Travelport Worldwide (NYSE:TVPT) released strong fourth-quarter 2017 results on Wednesday, handily exceeding its guidance thanks to international growth and the sustained momentum of its eNett commercial payments system. The travel commerce platform leader also provided an optimistic view of the year ahead. Shares rose more than 4% in response.

So let's take a closer look at how Travelport ended the year, and what investors can expect from the company in the coming quarters.

Overhead view of a young couple planning a vacation at their computer with maps and pictures on a desk


Travelport results: The raw numbers


Q4 2017

Q4 2016

Year-Over-Year Growth


$573.6 million

$545.4 million


GAAP net income

$45.4 million

($9.1 million)


GAAP earnings per diluted share





What happened this quarter

  • On an adjusted (non-GAAP) basis -- excluding items like stock-based compensation and restructuring expenses -- net income grew 56% year over year to $4.1 million. Adjusted net income per share increased 51% to $0.35.
  • Adjusted EBITDA grew 6.1% to $138 million.
  • Travel commerce platform revenue grew 6% to $549.2 million, including:
    • 3% growth in air segment revenue to $385.6 million.
    • 14% growth in beyond air revenue to $163.6 million, driven by 46% growth in eNett revenue thanks to a combination of new customers and higher payment volume settled with existing clients.
  • Travel commerce platform revenue by geography included:
    • 13% growth in sales from Europe to $184.7 million.
    • 3% growth in Asia Pacific revenue to $127.5 million.
    • 10% growth from the Middle East and Africa to $72.9 million.
    • 6% growth from Latin America and Canada to $25.7 million.
    • a 0.5% decline in the U.S. to $138.4 million.
  • Technology services revenue declined 12% to $24.4 million, primarily driven by the divestment of IGT Solutions in mid-2017.
  • Cash from operations declined 49% to $43 million due to fluctuations in working capital and higher income-tax payments. 

What management had to say

Travelport CEO Gordon Wilson noted that new business drove market-share gains in both Asia and Latin America, adding:

Our ongoing focus and investments in our platform saw a record level of new business signed and onboarded in 2017, with more to come onstream progressively during 2018, more than offsetting the loss of one travel agency account in the Pacific. We continue to lead our industry, being the first global distribution system to be certified at the highest level by IATA for its NDC Application Programming Interface as an Aggregator, and we have advanced further ahead of our peers with over 250 airlines now able to show their full merchandised value proposition to users of the Travelport platform. We are, therefore, well positioned for good underlying growth in 2018, particularly in the second half of the year.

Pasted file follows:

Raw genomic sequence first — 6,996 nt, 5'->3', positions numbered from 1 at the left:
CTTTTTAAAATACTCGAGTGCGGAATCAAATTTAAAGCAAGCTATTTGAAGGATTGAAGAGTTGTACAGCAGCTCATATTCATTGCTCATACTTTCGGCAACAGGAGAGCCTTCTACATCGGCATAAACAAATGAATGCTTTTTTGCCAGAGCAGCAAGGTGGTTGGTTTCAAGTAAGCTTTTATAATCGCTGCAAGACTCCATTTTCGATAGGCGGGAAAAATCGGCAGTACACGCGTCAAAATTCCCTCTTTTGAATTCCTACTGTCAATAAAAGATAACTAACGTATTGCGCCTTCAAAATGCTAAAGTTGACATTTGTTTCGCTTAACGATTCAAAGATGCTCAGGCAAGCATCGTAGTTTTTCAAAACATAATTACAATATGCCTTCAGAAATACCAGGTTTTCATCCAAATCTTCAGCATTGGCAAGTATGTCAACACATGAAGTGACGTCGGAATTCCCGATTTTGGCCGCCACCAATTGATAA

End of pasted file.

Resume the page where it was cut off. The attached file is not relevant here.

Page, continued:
Looking forward

More specifically, Travelport expects full-year 2018 revenue in the range of $2.535 billion to $2.585 billion, good for growth of 4% to 6% over 2017. On the bottom line, that should translate to 2018 adjusted EBITDA of $585 million to $605 million, and adjusted net income per share of $1.34 to $1.46. By contrast -- though we don't normally pay close attention to Wall Street's demands -- consensus estimates predicted earnings of $1.43 per share on revenue near the low end of Travelport's guidance range.

To be clear, management estimates the loss of that large agency last year (the migration of which was essentially completed by the end of the fourth quarter) will cut annual revenue and adjusted EBITDA by $85 million and $45 million, respectively. But that also makes its expectations for continued growth in 2018 -- which will be driven by both new air volumes and an increase of at least 30% from eNett -- that much more impressive.

All told, this was as solid a quarter as Travelport shareholders could have hoped for. And I think investors should be more than happy as the company looks to build on its recent successes from a position of strength.

This article represents the opinion of the writer, who may disagree with the “official” recommendation position of a Motley Fool premium advisory service. We’re motley! Questioning an investing thesis -- even one of our own -- helps us all think critically about investing and make decisions that help us become smarter, happier, and richer.